This is not a Prisoner’s Dilemma, or is it?

A little bit ago, Cory Doctorow posted a story from Inside Higher Ed about students organizing to beat the curve in a Johns Hopkins computer science class. The professor, Peter Fröhlich, scales grades based on the highest grade1. The students all refused to take the test, making the highest grade a 0. Thus, a 0 was an A, meaning they all got As.

…students in Fröhlich’s…classes decided to test the limits of the policy, and collectively planned to boycott the final. Because they all did, a zero was the highest score in each of the three classes, which, by the rules of Fröhlich’s curve, meant every student received an A…The students waited outside the rooms to make sure that others honored the boycott, and were poised to go in if someone had. – Zack Burdyk, “Dangerous Curves” from Inside Higher Ed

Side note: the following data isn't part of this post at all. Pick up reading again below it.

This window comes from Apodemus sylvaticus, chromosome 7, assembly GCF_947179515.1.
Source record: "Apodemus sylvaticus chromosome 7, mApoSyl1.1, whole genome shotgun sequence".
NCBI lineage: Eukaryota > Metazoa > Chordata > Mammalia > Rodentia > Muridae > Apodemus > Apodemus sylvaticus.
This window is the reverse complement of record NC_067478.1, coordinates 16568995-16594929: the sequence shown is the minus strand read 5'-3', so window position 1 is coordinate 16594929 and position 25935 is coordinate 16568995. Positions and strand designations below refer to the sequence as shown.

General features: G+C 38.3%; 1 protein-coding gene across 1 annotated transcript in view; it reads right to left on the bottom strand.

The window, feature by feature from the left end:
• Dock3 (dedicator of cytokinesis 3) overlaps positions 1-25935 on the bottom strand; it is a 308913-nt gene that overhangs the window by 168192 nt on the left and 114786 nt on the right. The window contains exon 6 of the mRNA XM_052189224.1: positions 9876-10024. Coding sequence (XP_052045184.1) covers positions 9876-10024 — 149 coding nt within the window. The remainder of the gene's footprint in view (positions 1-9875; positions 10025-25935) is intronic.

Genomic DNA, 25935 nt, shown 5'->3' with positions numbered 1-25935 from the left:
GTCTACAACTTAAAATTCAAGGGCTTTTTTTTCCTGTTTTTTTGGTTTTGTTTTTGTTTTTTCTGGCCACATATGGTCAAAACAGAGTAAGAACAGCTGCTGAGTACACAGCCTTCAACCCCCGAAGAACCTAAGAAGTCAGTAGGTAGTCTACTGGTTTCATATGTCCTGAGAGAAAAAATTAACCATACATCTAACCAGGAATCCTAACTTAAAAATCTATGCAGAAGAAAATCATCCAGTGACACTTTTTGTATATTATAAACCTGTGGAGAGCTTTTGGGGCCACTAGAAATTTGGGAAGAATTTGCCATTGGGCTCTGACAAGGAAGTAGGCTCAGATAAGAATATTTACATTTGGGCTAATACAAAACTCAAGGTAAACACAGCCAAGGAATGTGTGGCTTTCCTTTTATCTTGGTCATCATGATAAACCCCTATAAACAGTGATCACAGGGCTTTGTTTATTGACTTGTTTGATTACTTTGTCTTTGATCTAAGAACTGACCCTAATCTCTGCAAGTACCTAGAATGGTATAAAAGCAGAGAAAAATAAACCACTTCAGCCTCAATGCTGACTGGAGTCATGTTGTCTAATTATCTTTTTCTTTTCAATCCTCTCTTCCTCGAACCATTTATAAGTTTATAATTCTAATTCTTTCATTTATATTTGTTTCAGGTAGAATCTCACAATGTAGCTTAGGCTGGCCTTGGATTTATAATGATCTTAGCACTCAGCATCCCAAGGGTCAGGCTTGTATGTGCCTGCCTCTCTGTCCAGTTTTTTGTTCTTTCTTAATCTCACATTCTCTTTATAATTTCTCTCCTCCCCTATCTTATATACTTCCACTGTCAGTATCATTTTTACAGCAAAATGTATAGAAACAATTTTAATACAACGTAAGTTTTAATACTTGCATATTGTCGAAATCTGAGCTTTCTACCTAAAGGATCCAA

Doctorow labeled this as a solution to the Prisoner’s Dilemma. A brief perusal of the 113 comments on his post will convince you that the internet thinks that this is NOT an example of the Prisoner’s Dilemma. Continue reading “This is not a Prisoner’s Dilemma, or is it?”

Linkonomicon VI

via Maria Popova

via Ashley J Yeager

PDF link – via Cory Doctorow

Linkonomicon II

  1. Risk of death by Russian Roulette in Kentucky is one in a million (per year) – via Tyler Cowen
  2. Rape is rape, Mr. Akin.
  3. Shipping pallets, the sine qua non of the global economy – via Cory Doctorow.
  4. If you are going to pick an arbitrary day to bask in the glory of Singin’ in the Rain (and Donald O’Connor‘s vaudevillian genius), the 100th birthday of Gene Kelly (star & co-director) is as good as any – via Maria Popova.
  5. How to annoy EO Wilson without criticizing group selection by Michelle Nijhuis.
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